Full Alexa capabilities
Integrated camera cover
None that we could find
About the Echo Show 5
Here's a look at the Echo Show 5's main specs:
- Price: $89.99
- Colors: Charcoal and Sandstone
- Connectivity: 2.4GHz and 5GHz dual-band WiFi, Bluetooth
- Smart assistants: Amazon Alexa
- Dimensions: 5.8” H x 3.4” W x 2.9” D
- Screen: 5.5 inches and 960 x 480 resolution
The Echo Show 5 is great for tight spaces like desks, nightstands, and other books of the home. It comes with a front-facing camera so you can video chat with friends and family. The screen is bright and the resolution, while lower than other small smart displays, is pretty sharp given its petite size. Speaking of the screen, it's easy to navigate, and we love being able to stream Alexa-compatible smart cameras right on the screen.
The screen also features a Smart Home control panel, which makes it easy to manage your own smart home with Alexa. However, since Amazon owns Echo devices, that means there's no option for Google Assistant—only Alexa. (While there are differences between the two smart assistants, they are fairly similar in terms of what they can do.)
Aside from smart features, the Echo Show 5 supports music streaming services like Apple Music, Spotify, Amazon Music, and Pandora. You can also catch up on all those books you've been meaning to read by signing up for an Audible membership.
The small screen isn't ideal for watching lengthy shows or movies, but if you just want to mindlessly stream something while you work (I recommend The Good Place or Brooklyn Nine-Nine on Hulu), you can do so thanks to support for Hulu, Prime Video, Vimeo, and YouTube, though there's no Netflix support at present. In addition, YouTube videos are shown in the Firefox browser, which is a bit tricky to navigate.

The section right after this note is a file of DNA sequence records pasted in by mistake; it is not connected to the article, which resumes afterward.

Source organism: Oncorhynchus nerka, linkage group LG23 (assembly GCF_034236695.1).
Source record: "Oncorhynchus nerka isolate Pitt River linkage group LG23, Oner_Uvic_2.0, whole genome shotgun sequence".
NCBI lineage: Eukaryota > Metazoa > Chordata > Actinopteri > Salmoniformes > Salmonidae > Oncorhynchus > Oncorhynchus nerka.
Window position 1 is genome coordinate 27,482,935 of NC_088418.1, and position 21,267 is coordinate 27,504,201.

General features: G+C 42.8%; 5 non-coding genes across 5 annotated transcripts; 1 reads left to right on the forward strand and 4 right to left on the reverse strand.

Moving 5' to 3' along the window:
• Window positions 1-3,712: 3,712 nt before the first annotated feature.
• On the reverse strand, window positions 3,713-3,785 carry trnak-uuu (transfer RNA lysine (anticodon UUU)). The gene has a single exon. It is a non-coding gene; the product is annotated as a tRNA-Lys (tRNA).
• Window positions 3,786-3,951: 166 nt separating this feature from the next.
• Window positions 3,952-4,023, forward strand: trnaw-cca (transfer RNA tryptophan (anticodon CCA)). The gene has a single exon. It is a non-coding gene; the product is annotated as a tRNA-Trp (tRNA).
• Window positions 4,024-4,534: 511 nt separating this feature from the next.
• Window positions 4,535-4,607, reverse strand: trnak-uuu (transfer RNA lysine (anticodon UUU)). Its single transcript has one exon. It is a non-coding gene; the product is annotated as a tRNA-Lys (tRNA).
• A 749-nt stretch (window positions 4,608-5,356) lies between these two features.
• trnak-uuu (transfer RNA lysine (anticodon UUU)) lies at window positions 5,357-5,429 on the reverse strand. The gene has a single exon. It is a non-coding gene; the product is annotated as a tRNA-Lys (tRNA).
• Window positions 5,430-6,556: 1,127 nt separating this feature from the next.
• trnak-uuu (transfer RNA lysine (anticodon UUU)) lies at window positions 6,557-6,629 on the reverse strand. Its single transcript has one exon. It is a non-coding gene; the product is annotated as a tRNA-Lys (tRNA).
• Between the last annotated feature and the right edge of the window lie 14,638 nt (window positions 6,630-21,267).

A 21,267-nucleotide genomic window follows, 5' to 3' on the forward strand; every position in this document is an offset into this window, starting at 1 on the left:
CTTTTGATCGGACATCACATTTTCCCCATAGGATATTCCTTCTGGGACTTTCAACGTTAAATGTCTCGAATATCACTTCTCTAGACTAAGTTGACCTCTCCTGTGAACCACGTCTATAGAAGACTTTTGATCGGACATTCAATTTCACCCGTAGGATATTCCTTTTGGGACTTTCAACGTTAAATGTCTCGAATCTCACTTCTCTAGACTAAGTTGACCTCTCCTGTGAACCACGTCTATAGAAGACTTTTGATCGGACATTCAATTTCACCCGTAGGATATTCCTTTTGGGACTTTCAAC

What we like
Perfectly-sized for small spaces
The Echo Show 5 is one of the smallest smart displays from Amazon—and that’s part of what makes it so great. It takes up minimal real estate on my desk and would work well in other small areas of the home like an office bookshelf or a bedroom nightstand. I did, however, find it a little difficult to cook with due to the small screen. Between the ingredients, recipe instructions, and photos, there's a lot of information presented on the display and this is one area where a larger screen would make cooking with Alexa so much easier. This isn't a dealbreaker by any means, but it's worth noting if you plan to cook with the Echo Show 5.
Good sound for a small device
The Echo Show 5 comes with a 3.5 mm stereo audio output to use with other speakers and it also functions as a Bluetooth speaker in its own right. I was able to stream Apple Music and listen to Apple podcasts with no problems at all.
The sound quality is pretty good given the size of the 1.65-inch speaker and is comparable to that of an Amazon Echo Dot. Of course, a smart speaker like the Bose Home Speaker 300 is going to put out more powerful sound. But the Echo Show 5 puts out enough quality sound for a small space, and I especially liked using it to catch up on the news and my favorite podcasts during my workday.